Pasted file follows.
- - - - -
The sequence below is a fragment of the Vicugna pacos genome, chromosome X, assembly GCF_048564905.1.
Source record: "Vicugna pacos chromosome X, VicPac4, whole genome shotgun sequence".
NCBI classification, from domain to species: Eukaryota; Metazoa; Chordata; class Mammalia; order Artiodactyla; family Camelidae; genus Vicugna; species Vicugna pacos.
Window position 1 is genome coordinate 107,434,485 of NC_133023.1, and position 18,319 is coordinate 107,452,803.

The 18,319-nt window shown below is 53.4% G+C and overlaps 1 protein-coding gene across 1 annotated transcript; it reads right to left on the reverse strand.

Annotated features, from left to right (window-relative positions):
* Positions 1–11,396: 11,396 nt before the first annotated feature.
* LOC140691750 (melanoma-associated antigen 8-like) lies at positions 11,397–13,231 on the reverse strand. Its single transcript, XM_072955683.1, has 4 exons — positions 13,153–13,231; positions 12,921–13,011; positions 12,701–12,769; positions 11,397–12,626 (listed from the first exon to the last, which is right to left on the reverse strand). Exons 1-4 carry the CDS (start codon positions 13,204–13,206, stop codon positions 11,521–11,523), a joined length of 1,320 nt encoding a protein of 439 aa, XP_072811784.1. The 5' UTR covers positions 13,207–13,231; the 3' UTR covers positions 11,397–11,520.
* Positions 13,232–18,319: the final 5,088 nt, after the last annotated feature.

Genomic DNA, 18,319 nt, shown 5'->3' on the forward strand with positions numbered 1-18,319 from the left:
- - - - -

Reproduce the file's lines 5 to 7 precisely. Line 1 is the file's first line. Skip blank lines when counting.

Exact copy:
The 18,319-nt window shown below is 53.4% G+C and overlaps 1 protein-coding gene across 1 annotated transcript; it reads right to left on the reverse strand.

Annotated features, from left to right (window-relative positions):
* Positions 1–11,396: 11,396 nt before the first annotated feature.